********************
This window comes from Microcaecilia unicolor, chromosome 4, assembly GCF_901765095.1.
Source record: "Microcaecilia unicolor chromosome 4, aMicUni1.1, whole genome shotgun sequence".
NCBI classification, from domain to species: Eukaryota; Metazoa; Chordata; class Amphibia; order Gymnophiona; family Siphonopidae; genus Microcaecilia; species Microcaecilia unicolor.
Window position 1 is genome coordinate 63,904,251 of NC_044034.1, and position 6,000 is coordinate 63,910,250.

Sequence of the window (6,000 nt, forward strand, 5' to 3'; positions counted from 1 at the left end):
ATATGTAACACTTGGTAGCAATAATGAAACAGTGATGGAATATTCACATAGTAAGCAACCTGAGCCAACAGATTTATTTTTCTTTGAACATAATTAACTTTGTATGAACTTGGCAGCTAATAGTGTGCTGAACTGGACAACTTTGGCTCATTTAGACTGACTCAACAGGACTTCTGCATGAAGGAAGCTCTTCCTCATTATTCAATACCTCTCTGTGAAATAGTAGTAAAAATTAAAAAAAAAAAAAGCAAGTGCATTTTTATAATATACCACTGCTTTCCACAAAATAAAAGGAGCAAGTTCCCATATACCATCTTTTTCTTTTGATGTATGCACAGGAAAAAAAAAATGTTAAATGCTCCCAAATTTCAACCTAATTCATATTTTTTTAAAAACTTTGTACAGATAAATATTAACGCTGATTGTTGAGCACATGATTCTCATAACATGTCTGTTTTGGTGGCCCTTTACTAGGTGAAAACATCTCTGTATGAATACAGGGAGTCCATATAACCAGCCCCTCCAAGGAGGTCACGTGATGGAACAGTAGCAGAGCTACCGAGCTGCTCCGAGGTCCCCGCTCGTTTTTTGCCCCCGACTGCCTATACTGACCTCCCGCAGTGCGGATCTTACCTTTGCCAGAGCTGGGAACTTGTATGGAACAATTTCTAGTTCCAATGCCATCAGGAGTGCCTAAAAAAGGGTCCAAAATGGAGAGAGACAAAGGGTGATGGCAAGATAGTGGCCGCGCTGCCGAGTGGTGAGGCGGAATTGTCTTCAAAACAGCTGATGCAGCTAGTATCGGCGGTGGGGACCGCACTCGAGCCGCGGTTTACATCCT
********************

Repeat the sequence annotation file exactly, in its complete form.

This window comes from Microcaecilia unicolor, chromosome 4, assembly GCF_901765095.1.
Source record: "Microcaecilia unicolor chromosome 4, aMicUni1.1, whole genome shotgun sequence".
NCBI classification, from domain to species: Eukaryota; Metazoa; Chordata; class Amphibia; order Gymnophiona; family Siphonopidae; genus Microcaecilia; species Microcaecilia unicolor.
Window position 1 is genome coordinate 63,904,251 of NC_044034.1, and position 6,000 is coordinate 63,910,250.

Sequence of the window (6,000 nt, forward strand, 5' to 3'; positions counted from 1 at the left end):
ATATGTAACACTTGGTAGCAATAATGAAACAGTGATGGAATATTCACATAGTAAGCAACCTGAGCCAACAGATTTATTTTTCTTTGAACATAATTAACTTTGTATGAACTTGGCAGCTAATAGTGTGCTGAACTGGACAACTTTGGCTCATTTAGACTGACTCAACAGGACTTCTGCATGAAGGAAGCTCTTCCTCATTATTCAATACCTCTCTGTGAAATAGTAGTAAAAATTAAAAAAAAAAAAAGCAAGTGCATTTTTATAATATACCACTGCTTTCCACAAAATAAAAGGAGCAAGTTCCCATATACCATCTTTTTCTTTTGATGTATGCACAGGAAAAAAAAAATGTTAAATGCTCCCAAATTTCAACCTAATTCATATTTTTTTAAAAACTTTGTACAGATAAATATTAACGCTGATTGTTGAGCACATGATTCTCATAACATGTCTGTTTTGGTGGCCCTTTACTAGGTGAAAACATCTCTGTATGAATACAGGGAGTCCATATAACCAGCCCCTCCAAGGAGGTCACGTGATGGAACAGTAGCAGAGCTACCGAGCTGCTCCGAGGTCCCCGCTCGTTTTTTGCCCCCGACTGCCTATACTGACCTCCCGCAGTGCGGATCTTACCTTTGCCAGAGCTGGGAACTTGTATGGAACAATTTCTAGTTCCAATGCCATCAGGAGTGCCTAAAAAAGGGTCCAAAATGGAGAGAGACAAAGGGTGATGGCAAGATAGTGGCCGCGCTGCCGAGTGGTGAGGCGGAATTGTCTTCAAAACAGCTGATGCAGCTAGTATCGGCGGTGGGGACCGCACTCGAGCCGCGGTTTACATCCT